Growth in TDF Market Underscores Proprietary Product Debate

The drivers behind a target-date manager offering open architecture most commonly include the belief that participants benefit from asset manager diversification and the need to outsource allocations to access best-in-class strategies, Cerulli reports.

The October 2017 issue of The Cerulli Edge – U.S. Monthly Product Trends Edition discusses the use of open-architecture investing strategies as a way for target-date fund (TDF) managers to benefit from increased demand and a greater desire for transparency.

As the report lays out, the main forces behind a given target-date manager choosing open architecture most commonly include the belief that participants benefit from asset manager diversification and the need to outsource allocations where they do not offer best-in-class strategies, according to 77% and 69% of managers, respectively.

On the other hand, for managers steering away from open-architecture approaches, the main reason is “having in-house expertise already,” and also the fact that incorporation of unaffiliated managers “would increase the overall expense ratio of the fund.”

Finding merit in both sides, Cerulli contends the choice of a target-date fund glide path is “arguably the most important decision for plan sponsors relative to the long-term outcomes of plan participants.” Cerulli further asserts that, by gaining an understanding of employee demographics and plan sponsor perspectives on retirement savings and investing, target-date managers are better positioning themselves to convey how their product’s glide path aligns with various plan objectives.

Other data shared by Cerulli shows, across mutual fund and collective investment trust (CIT) target-date products, the top-three managers own 62.6% of the market, while the top 10 account for 88.9%. Cerulli researchers argue this level of concentration “makes the space extremely challenging to successfully launching new product.” Furthermore, asset managers without well-rounded asset allocation capabilities “are generally unable to develop and distribute their own target-date series.”

Despite these challenging barriers to entry, Cerulli points to open-architecture series as a way for managers to benefit from increased demand for target-date products. As Cerulli explains, in open-architecture funds, target-date managers look to unaffiliated asset managers, often boutiques with best-in-class capabilities, to manage sleeves of the fund. According to Cerulli’s survey of target-date managers, “exactly half offer open-architecture products—27% offer only open-architecture funds and another 23% offer both open- and closed-architecture target-date products.”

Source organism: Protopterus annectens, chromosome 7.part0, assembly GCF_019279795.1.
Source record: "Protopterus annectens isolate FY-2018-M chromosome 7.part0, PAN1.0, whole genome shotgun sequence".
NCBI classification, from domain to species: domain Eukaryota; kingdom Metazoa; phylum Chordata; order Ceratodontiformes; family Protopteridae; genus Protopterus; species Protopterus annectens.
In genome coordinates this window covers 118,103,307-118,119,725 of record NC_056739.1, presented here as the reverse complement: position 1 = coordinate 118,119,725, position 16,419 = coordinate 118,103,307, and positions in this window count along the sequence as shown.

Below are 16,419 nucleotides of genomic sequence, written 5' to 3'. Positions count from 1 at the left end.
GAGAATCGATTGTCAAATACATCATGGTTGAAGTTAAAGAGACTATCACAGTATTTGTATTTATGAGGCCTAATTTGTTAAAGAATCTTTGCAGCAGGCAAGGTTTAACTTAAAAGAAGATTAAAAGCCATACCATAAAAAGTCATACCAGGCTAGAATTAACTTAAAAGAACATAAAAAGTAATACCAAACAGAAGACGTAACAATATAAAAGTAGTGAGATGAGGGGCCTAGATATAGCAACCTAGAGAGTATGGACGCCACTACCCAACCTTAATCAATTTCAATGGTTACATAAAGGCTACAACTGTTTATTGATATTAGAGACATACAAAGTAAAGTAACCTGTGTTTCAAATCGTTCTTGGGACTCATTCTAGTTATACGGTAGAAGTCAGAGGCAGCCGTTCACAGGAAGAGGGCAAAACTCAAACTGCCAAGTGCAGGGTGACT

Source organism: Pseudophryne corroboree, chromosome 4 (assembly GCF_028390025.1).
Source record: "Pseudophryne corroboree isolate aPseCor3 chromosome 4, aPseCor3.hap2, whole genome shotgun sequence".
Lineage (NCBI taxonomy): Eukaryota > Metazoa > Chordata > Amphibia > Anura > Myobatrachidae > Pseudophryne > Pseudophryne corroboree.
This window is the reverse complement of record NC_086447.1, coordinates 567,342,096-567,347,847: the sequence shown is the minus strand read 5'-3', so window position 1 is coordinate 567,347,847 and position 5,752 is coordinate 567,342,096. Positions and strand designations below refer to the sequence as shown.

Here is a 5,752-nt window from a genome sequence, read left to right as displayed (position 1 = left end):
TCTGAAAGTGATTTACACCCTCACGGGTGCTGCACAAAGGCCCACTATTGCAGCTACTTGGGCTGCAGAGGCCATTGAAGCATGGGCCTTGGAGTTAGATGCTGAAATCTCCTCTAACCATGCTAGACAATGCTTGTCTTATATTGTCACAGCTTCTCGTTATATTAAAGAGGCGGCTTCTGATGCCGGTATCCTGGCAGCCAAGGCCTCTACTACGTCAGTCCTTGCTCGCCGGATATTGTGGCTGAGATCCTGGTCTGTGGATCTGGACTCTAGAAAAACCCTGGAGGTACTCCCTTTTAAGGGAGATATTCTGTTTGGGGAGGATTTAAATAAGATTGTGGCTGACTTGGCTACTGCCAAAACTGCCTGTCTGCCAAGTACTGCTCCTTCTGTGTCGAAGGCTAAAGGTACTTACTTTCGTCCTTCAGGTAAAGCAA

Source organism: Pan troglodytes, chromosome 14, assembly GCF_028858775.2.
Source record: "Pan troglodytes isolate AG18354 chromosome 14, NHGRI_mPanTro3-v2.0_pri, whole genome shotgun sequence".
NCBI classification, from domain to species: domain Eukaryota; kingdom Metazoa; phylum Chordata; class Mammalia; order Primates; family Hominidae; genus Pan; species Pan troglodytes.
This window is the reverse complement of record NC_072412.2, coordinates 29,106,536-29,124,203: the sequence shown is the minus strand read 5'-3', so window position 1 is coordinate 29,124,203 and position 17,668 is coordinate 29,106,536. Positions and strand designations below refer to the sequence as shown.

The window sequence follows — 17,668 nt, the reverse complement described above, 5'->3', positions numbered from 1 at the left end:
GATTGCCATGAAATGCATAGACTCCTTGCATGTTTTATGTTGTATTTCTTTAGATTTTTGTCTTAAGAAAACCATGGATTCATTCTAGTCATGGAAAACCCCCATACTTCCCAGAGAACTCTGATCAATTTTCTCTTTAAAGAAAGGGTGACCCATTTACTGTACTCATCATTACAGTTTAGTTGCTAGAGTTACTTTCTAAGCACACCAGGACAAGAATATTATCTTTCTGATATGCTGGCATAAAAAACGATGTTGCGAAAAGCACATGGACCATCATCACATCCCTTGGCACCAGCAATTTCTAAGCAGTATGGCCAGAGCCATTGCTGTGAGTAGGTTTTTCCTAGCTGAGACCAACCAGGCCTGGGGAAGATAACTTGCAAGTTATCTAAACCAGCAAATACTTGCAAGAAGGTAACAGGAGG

The overall percentage of firms offering open-architecture TDF products is up from 46% in 2016, the reporting shows.

“Asset managers have been more inclined to pursue open-architecture arrangement funds for a number of reasons,” the report continues. Many viewed the 2013 DOL factsheet, Target-Date Retirement Funds – Tips for ERISA Plan Fiduciaries, as a likely motivator for asset managers to pursue open-architecture funds, as it encouraged plan sponsors to inquire about custom or non-proprietary target-date funds. However, only 23% of target-date managers find it was a very important reason for them to offer open architecture product. Again, the leading reasons for managers to cite for pursuing open-architecture are the belief that participants benefit from asset manager diversification and that managers need to outsource allocations where they do not offer best-in-class strategies.

Cerulli’s research concludes that the outlook for open-architecture is healthy, but not all positive: “While open architecture presents opportunity for managers that can navigate the lengthy, arduous sub-advisory due diligence process, there are limitations to this opportunity. For starters, only 12% of those offering closed-architecture products indicate they plan to consider open architecture, but do not expect a change over the next 12 months. The remaining 88% do not plan to move to open architecture.”

Additionally, many of the largest target-date series will likely remain closed architecture. Of closed-architecture managers surveyed by Cerulli, their most important reasons for not using unaffiliated managers are that they already have in-house expertise and that it would increase the cost of the overall expense ratio. “Due to recent litigation, plan sponsors have been hyper-vigilant of cost, leaving little incentive for managers to focus on manager diversification, or truly finding best-in-class capabilities,” the research states.

Information on obtaining Cerulli Associates research reports is available here